|Considering segmentation by age||Technoserve highlighted the extreme differences in the effectiveness of online data collection between younger and older entrepreneurs. Alice recommended segmenting by age and creating a data collection strategy for each group.|
|The capacity of staff to collect/analyze data||Training and staff buy-in||Both organizations highlighted the importance of training staff on effective data collection and getting their buy-in and understanding of how the data will be used and why it matters.|
|Cost of Data Collection (striking a balance between cost and utility||Qualitative Data Analysis & Mock Analysis||Ivy Syovata, CEO of Incubator Nest Hub raised the vital point that data collection costs time and resources, so striking a balance between rigor and utility is critical. One way to do this is to no neglect the value of qualitative analysis. Matt Guttentage, ANDE’s Director of Research and Impact, recommends using mock analysis to test the effectiveness of data collected before launching an extensive data collection initiative.|
|Positive Data Bias||Qualitative data and external data sources||Human nature is to share positive data points and gloss over more negative data, so how can you correct for positive data bias? Underscoring data confidentiality is a possible solution. Validating data with public data sources might be another way to correct for this.|
|Analyzing small sample sizes||Many ANDE members work with smaller cohorts of entrepreneurs, and gaining insight from data with a small sample size can be challenging. This further emphasizes the importance of qualitative data and using publically available data sources (like GALI) to benchmark where possible. Other statistics basics, like using medians and not averages, become necessary with smaller sample sizes.|
|All of the Above||Consider additional data sources||While the discussion focused on large data collection initiatives, like an annual survey, we are continually collecting data from entrepreneurs in reality. We track their attendance, responsiveness to communications, and even a friendly conversation can provide invaluable qualitative data insights. Being creative about how to capture and analyze these data points facilitate data collection efforts. Technoserve uses a WhatsApp group to monitor how engaged their entrepreneurs are and keep a pulse on their needs. CEED uses its Salesforce CRM to create warning systems when an entrepreneur does not fully engage with the network.|
|Use date for real-time decisionmaking and be transparent about data usage||As Ivy highlighted, every dollar spent on data collection is a dollar not spent on directly supporting entrepreneurs, so ANDE members must support their entrepreneurs by being transparent about data collection initiatives and actually using that data to improve programming. Technology can facilitate real-time analysis, but there are low-tech ways to ensure tight feedback loops, like regularly checking in with entrepreneurs.|
Participants cited low response rates as their most considerable challenge, and there were plenty of other associate challenges, like small sample sizes or inability to ensure data integrity. While the group produced several recommendations for each challenge, participants unearthed other data collection challenges that may make an excellent follow-up conversation in the 2021 Metrics Conference. Here are a few examples:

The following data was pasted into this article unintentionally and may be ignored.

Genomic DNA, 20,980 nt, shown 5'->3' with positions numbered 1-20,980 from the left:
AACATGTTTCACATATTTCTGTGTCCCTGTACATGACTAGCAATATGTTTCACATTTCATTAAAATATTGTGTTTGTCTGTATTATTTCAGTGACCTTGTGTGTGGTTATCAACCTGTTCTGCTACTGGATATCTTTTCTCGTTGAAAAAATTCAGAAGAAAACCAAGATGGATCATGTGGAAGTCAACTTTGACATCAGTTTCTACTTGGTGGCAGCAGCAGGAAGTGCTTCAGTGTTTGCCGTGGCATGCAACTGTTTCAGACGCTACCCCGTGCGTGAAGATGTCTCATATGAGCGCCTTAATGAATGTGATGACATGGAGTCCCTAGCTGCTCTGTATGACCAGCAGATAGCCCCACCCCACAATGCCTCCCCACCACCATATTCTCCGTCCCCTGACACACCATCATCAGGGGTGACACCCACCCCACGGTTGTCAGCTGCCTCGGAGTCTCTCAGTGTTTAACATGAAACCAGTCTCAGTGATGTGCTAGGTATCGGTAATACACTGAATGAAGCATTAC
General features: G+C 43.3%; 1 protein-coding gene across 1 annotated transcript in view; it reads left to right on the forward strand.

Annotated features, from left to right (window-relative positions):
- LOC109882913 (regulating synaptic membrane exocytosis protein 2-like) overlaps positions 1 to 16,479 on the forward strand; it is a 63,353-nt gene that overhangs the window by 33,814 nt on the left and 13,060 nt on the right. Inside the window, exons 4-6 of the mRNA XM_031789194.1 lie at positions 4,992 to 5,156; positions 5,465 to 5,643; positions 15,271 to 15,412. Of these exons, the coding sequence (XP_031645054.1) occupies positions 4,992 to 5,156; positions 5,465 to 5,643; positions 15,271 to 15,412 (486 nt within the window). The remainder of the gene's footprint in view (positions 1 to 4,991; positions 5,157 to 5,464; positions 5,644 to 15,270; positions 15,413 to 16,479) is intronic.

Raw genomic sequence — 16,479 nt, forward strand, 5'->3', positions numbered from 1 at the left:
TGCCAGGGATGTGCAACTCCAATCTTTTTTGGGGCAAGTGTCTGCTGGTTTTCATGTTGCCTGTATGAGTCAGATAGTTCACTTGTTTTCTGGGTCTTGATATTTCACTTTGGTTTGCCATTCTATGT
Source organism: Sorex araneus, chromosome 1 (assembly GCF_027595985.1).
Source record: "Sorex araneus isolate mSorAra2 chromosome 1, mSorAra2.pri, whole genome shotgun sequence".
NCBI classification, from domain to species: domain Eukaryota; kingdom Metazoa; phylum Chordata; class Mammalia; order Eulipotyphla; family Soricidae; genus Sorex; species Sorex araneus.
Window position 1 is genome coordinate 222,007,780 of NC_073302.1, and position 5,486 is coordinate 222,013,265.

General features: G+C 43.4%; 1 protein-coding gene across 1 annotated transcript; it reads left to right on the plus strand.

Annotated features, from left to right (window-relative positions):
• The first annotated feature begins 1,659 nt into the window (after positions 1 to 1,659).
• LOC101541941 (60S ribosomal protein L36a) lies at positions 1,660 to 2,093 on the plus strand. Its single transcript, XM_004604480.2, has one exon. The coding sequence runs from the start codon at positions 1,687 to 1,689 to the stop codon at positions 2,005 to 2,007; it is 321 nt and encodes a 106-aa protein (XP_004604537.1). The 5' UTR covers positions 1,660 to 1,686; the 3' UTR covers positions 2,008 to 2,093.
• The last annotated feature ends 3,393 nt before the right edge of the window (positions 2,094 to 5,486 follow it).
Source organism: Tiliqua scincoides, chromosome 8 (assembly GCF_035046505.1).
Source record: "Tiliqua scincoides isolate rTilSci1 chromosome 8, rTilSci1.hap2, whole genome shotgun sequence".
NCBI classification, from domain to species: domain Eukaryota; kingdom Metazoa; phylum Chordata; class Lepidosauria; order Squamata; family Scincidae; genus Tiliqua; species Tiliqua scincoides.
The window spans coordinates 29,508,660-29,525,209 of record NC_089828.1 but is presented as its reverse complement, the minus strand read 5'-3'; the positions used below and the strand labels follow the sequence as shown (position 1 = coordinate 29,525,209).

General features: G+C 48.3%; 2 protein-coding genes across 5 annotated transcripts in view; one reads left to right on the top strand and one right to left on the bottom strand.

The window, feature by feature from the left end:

A balance between cost and utility
Ivy Syovata, CEO of Incubator Nest Hub raised the vital point that data collection costs time and resources, so striking a balance between rigor and utility is critical. This can be easier said than done. How do we distinguish a nice-to-have data point from one that is mission-critical?
How can we promote an information exchange instead of a one-way information flow?
Asgar Bhikoo, Monitoring and Evaluation Specialist at the Allan Gray Orbis Foundation, aptly pointed out that, “Power, position and clout-affects response rates. But the magic ingredient in getting responses: relational clout and utility.”
In addition to leveraging relationships and building trust, showing entrepreneurs how their data will be used can be much more effective than telling them. Entrepreneur reports can be one way to do this, are there others we have not yet thought of?
How can we leverage public data sources like GALI to create entrepreneur reports?
Hedda Ngan, Monitoring, Learning and Evaluation Officer at Ygap agrees that entrepreneur reports could be very effective in promoting information exchange, but what goes into this report? What are some publicly available data points?
CEED used enterprise-level data from the Global Accelerator Learning Initiative (GALI) to benchmark entrepreneurs against other companies in their region, sector, or country. You can see an example here.
How can we make these entrepreneur reports useful?
CEED is still testing whether this report contains vital information for its members or if it’s just interesting, but ultimately will not lead to any definitive action. What if this report could help entrepreneurs gain access to financing? Could providing feedback loops reinforce ANDE member efforts to scale SGB companies?
Collecting data from entrepreneurs is inherently challenging, but maybe reframing the problem as facilitating information exchange between ANDE members and the entrepreneurs we aim to serve. While the session did not resolve all of the challenges that surfaced, we made progress in crowdsourcing several potentials solutions. We also have potential leads on topics for ANDE’s 2021 Metrics Conference.
The presentation from the session can be found here.